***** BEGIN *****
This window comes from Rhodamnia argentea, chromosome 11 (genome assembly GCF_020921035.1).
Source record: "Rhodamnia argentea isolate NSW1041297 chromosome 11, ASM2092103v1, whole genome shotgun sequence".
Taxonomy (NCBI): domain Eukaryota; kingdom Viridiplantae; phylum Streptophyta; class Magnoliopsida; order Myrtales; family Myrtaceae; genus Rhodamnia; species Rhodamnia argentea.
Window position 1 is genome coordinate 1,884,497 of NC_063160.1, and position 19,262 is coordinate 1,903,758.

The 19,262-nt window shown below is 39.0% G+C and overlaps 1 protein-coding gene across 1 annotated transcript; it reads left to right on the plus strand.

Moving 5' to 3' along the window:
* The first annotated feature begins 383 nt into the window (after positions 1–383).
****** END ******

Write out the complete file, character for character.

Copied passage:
This window comes from Rhodamnia argentea, chromosome 11 (genome assembly GCF_020921035.1).
Source record: "Rhodamnia argentea isolate NSW1041297 chromosome 11, ASM2092103v1, whole genome shotgun sequence".
Taxonomy (NCBI): domain Eukaryota; kingdom Viridiplantae; phylum Streptophyta; class Magnoliopsida; order Myrtales; family Myrtaceae; genus Rhodamnia; species Rhodamnia argentea.
Window position 1 is genome coordinate 1,884,497 of NC_063160.1, and position 19,262 is coordinate 1,903,758.

The 19,262-nt window shown below is 39.0% G+C and overlaps 1 protein-coding gene across 1 annotated transcript; it reads left to right on the plus strand.

Moving 5' to 3' along the window:
* The first annotated feature begins 383 nt into the window (after positions 1–383).